Martin-Luther-Universität Halle-Wittenberg

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Tom Leonhardt
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Professor Helge Bruelheide
Institute of Biology
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Manuela Bank-Zillmann

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How trees cooperate with each other: MLU secures funding for international research training group

Nummer 152/2017 vom 20. Dezember 2017
Major success for biodiversity research in Central Germany: A new international research training group (IRTG) at Martin Luther University Halle-Wittenberg (MLU) focuses on how trees interact with each other and on the consequences of these interactions for the ecosystem. The Deutsche Forschungsgemeinschaft (German Research Foundation, DFG) will be funding the PhD programme for the next four-and-a-half years with around 3.5 million euros. MLU is collaborating with the University of Chinese Academy of Sciences in Beijing for this project. Doctoral researchers funded by the DFG will be based at the German Centre for Integrative Biodiversity Research (iDiv) Halle-Jena-Leipzig.

Forests are the world's most important ecosystems: They absorb large volumes of carbon dioxide, produce oxygen and regulate the climate. Past studies have shown that increased tree diversity can actually improve these services. However, this aspect has so far only been examined at the level of the forest ecosystem as a whole. The interaction between the individual trees has only played a marginal role in this research. This aspect will provide the starting point for the new GRK, which is called Tree Diversity Interactions: The role of tree-tree interactions in local neighbourhoods in Chinese subtropical forests (TreeDì). "Belowground, at the roots, trees shake hands and exchange information as well as nutrients. Above the ground, they share the light and create a favourable microclimate for each other. The PhD projects intend to highlight the processes and mechanisms that are behind this cooperation," says geobotanist Professor Bruelheide from MLU, the co-director of iDiv and also the new IRTG’s designated spokesperson. He says further aims are the definition of principles and the development of models to explain these interactions.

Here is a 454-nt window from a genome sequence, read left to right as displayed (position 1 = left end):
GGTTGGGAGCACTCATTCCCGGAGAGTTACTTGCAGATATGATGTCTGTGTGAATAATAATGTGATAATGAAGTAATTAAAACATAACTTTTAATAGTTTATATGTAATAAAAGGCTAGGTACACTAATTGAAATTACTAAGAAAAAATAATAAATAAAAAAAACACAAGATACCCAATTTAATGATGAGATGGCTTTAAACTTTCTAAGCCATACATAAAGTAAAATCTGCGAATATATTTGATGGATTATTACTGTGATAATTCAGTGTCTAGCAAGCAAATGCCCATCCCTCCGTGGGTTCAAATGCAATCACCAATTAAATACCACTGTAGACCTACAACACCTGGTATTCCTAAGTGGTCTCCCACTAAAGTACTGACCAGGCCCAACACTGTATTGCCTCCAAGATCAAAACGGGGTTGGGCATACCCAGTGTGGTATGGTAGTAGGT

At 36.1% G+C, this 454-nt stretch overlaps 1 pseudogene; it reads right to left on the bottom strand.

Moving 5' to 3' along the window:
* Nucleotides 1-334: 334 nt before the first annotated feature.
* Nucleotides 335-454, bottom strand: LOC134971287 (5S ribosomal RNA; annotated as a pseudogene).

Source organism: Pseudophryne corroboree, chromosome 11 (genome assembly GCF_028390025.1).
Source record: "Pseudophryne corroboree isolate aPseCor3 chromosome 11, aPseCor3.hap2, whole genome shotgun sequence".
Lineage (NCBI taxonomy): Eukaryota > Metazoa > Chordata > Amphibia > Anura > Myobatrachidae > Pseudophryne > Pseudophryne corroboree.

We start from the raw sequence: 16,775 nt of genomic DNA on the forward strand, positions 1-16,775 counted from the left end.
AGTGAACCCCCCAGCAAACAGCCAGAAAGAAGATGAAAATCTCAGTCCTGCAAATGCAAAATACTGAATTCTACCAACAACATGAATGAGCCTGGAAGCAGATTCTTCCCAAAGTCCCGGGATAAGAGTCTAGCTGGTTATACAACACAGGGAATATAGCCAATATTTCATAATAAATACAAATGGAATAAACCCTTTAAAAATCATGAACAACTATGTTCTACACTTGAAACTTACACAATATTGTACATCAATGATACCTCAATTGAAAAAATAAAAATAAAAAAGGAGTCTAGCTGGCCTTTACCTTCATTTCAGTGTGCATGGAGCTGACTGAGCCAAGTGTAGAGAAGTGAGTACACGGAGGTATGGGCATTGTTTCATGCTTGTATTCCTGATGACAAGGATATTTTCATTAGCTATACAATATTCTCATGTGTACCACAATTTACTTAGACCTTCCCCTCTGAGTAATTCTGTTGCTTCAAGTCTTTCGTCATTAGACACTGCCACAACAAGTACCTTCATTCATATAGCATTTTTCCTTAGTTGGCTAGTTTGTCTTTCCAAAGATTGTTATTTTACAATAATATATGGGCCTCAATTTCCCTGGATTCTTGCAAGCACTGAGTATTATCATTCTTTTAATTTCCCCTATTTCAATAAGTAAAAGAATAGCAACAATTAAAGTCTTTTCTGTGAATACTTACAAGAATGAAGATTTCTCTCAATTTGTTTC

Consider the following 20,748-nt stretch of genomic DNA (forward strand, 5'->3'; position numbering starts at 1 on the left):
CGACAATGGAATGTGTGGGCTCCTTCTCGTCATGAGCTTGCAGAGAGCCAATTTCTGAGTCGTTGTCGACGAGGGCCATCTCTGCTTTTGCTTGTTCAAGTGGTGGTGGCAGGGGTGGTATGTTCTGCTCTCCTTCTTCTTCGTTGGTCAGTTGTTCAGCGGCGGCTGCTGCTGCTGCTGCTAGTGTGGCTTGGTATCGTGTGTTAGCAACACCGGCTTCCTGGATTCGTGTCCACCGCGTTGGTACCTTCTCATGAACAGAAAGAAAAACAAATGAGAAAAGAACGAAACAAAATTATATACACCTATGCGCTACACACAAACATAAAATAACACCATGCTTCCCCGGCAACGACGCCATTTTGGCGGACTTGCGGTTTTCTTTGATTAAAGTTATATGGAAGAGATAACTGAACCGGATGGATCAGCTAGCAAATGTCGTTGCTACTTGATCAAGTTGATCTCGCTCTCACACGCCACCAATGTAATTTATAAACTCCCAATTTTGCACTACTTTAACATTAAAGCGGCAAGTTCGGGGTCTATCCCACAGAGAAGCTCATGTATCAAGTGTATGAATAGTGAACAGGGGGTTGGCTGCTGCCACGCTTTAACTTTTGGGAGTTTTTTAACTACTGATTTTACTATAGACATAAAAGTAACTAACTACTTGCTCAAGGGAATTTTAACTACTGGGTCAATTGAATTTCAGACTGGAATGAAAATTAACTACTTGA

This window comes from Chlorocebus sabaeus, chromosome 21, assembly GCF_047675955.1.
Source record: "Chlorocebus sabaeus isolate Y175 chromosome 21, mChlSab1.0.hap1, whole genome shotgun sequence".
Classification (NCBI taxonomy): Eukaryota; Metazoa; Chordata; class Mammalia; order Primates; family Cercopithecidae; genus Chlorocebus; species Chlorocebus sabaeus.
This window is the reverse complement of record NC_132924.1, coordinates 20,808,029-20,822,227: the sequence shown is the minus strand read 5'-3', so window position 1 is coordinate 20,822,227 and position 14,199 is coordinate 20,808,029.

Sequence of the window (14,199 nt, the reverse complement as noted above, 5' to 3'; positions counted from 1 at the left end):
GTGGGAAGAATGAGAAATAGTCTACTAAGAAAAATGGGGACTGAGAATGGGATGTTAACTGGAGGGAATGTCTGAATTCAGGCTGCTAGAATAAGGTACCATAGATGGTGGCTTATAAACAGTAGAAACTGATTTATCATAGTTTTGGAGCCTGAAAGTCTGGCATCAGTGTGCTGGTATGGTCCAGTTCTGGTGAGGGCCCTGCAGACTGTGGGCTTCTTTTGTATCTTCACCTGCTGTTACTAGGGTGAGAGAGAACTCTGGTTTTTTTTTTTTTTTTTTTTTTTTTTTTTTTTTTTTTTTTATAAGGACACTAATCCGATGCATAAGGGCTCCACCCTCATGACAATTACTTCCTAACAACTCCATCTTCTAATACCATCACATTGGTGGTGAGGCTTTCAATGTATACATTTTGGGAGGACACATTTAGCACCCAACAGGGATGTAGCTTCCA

In the course of their PhD work, the young scientists will also be introduced to modern molecular biological analysis techniques as well as complex statistical calculation methods, as one important element of the research focuses on the synthesis of already existing data records collected by the DFG research group "BEF-China", which was based at MLU until 2016. Within the scope of this work, fully customised forests with more than 200 different combinations of tree species pairs were planted in China. Their development and ecosystem functions were then documented. "China was the only country suitable for the realisation of this project, as it is the only country where the number of tree species is high enough to investigate the general mechanisms of tree-to-tree interaction that go beyond the unique characteristics of each individual species. Each research project supplies a small piece for the big jigsaw puzzle of how the interaction between trees works," Bruelheide continues.

In the first IRTG funding period, the funds will cover 18 PhD positions: Half of these PhD students will be working in Germany, the other half in China. The young scientists working in Germany will be based at the German Centre for Integrative Biodiversity Research (iDiv) in Leipzig. At the DFG research centre, jointly managed by the universities in Halle, Jena and Leipzig and the Helmholtz-Centre for Environmental Research (UFZ), leading researchers from all over the world are already jointly addressing projects and research subjects. The universities in Freiburg, Lüneburg, TU Dresden and the Leibniz Institute of Plant Biochemistry (IPB) will also be involved in the new IRTG.

One other important element besides the academic qualifications the young scientists will be gaining in the process is the cultural exchange within the scope of the programme: The PhD students will spend at least six months in their respective partner country to attend language courses in German or Chinese, respectively, and to gain some insights into the local research work and network internationally. "At the same time, we want the PhD students to familiarise themselves with the concept of working independently and writing their own scientific papers at an early stage," Bruelheide continues. On the schedule are not only research stays but also joint summer schools, excursions and internal annual conferences that will be held alternately in Germany or China.


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